Between our joints is something known as synovial fluid which can be thought of like the oil in an engine, it keeps all the surrounding parts lubricated so they can move with minimal friction. Without this fluid, our joints would rub against one another, wearing down the adjacent structures, and causing a host of problems. Higher amounts of macrophages are found in the synovial fluid of those diagnosed with arthritis, and they also present higher levels of prolactin receptors. So when the prolactin circulating through the blood passes by a macrophage in the synovial fluid, that macrophage reacts, producing pro-inflammatory agents that lead to swollen joints. It is important to understand that while much of the research has looked at the role of sex hormones, other factors may be involved that cause the macrophage to respond in such a manner.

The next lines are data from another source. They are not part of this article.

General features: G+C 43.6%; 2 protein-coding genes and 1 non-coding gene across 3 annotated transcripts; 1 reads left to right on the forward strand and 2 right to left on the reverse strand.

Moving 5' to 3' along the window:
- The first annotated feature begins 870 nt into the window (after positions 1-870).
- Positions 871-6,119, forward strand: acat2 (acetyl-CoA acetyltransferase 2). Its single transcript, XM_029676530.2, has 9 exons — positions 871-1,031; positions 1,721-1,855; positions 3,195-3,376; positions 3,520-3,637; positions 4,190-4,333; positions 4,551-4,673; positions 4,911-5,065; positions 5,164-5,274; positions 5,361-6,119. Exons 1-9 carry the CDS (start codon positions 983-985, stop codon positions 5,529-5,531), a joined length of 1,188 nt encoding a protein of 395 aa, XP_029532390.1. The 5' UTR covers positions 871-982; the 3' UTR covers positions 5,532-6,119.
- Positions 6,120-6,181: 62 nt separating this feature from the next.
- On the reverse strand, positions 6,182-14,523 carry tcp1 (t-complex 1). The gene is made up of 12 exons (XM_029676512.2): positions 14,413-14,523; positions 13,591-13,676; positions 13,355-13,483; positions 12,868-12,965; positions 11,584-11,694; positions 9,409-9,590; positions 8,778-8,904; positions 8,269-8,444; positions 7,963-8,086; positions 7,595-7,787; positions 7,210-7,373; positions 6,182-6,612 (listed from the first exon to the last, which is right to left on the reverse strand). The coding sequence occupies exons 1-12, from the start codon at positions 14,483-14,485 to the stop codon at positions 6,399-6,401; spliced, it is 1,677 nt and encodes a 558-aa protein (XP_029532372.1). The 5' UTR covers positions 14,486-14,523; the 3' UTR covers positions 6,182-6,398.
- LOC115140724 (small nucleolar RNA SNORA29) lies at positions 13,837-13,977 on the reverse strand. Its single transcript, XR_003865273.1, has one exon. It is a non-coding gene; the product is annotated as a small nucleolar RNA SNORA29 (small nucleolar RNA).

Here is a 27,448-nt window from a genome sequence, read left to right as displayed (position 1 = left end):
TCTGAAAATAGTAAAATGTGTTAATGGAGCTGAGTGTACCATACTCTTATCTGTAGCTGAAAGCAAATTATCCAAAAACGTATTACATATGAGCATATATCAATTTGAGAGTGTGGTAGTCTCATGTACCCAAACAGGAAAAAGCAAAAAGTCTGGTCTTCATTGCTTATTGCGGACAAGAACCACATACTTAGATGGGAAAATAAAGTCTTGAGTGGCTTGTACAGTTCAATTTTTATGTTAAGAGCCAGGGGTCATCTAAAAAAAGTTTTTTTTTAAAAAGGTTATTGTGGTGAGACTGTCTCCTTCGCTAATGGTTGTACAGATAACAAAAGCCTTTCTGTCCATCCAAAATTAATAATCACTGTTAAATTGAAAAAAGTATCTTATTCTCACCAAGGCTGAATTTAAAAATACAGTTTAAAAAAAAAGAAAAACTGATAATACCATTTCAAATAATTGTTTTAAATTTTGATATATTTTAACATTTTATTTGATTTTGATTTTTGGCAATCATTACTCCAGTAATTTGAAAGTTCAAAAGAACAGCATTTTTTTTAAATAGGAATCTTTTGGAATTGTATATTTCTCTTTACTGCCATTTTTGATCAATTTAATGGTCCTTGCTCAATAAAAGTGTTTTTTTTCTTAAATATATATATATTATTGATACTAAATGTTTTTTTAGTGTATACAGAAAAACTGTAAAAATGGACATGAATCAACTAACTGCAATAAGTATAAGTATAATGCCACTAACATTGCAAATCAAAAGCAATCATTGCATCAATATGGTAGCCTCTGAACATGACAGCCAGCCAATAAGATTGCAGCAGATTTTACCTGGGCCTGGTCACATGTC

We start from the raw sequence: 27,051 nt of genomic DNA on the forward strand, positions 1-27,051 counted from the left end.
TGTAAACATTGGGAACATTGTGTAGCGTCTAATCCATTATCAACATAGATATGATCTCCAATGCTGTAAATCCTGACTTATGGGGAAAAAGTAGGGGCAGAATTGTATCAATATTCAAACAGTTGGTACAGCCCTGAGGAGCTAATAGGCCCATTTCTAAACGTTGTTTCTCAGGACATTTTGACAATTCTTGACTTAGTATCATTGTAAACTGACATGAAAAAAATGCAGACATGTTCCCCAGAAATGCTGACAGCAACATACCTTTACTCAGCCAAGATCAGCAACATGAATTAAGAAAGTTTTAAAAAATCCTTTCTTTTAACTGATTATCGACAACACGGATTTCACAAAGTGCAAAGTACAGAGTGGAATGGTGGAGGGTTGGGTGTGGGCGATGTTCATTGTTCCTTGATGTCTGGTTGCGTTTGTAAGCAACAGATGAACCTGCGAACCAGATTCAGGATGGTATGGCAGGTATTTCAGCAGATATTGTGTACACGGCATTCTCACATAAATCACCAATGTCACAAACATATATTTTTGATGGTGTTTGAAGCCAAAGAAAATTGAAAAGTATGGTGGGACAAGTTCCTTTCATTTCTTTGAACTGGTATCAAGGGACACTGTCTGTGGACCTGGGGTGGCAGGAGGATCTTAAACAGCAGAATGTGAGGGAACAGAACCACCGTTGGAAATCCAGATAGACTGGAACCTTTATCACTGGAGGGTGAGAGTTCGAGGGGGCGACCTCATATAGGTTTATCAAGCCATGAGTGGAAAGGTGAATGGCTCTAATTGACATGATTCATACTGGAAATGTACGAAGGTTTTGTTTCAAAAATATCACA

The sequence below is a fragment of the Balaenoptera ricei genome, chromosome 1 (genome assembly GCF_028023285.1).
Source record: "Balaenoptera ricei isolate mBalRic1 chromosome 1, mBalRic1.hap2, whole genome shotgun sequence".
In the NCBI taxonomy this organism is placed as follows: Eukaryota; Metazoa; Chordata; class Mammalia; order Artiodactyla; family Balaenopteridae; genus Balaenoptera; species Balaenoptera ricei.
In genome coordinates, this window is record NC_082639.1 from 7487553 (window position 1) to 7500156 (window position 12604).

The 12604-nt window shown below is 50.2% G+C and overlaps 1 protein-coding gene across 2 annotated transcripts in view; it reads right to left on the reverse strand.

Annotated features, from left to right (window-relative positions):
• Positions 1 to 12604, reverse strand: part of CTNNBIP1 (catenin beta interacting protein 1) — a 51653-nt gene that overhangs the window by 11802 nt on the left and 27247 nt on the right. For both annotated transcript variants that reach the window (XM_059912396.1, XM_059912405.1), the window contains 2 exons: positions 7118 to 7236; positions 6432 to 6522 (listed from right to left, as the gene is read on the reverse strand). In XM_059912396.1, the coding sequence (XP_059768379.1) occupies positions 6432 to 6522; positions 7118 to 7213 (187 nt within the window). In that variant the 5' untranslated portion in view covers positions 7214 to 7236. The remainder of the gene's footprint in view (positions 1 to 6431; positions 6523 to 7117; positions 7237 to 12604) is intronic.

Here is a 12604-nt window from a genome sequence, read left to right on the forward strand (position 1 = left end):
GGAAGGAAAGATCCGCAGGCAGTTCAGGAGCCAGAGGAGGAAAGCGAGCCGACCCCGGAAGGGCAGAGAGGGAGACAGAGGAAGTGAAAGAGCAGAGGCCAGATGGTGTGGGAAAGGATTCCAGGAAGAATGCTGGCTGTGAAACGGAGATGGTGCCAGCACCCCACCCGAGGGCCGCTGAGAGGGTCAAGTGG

While the disease cannot be cured, here are some tips to manage the associated symptoms:

  • Develop coping strategies! Stress has an exacerbating effect on many conditions and could cause a psoriatic flare and even more painful inflammation of joints. Keeping a journal can be a wonderful way to identify triggers or situations that may increase your levels of stress, allowing you to mitigate them or avoid them all together. Other strategies could include exercise, meditation, calling a friend to vent, or cuddling a nearby animal…though we wouldn’t suggest that fluffy raccoon you come across during your walk.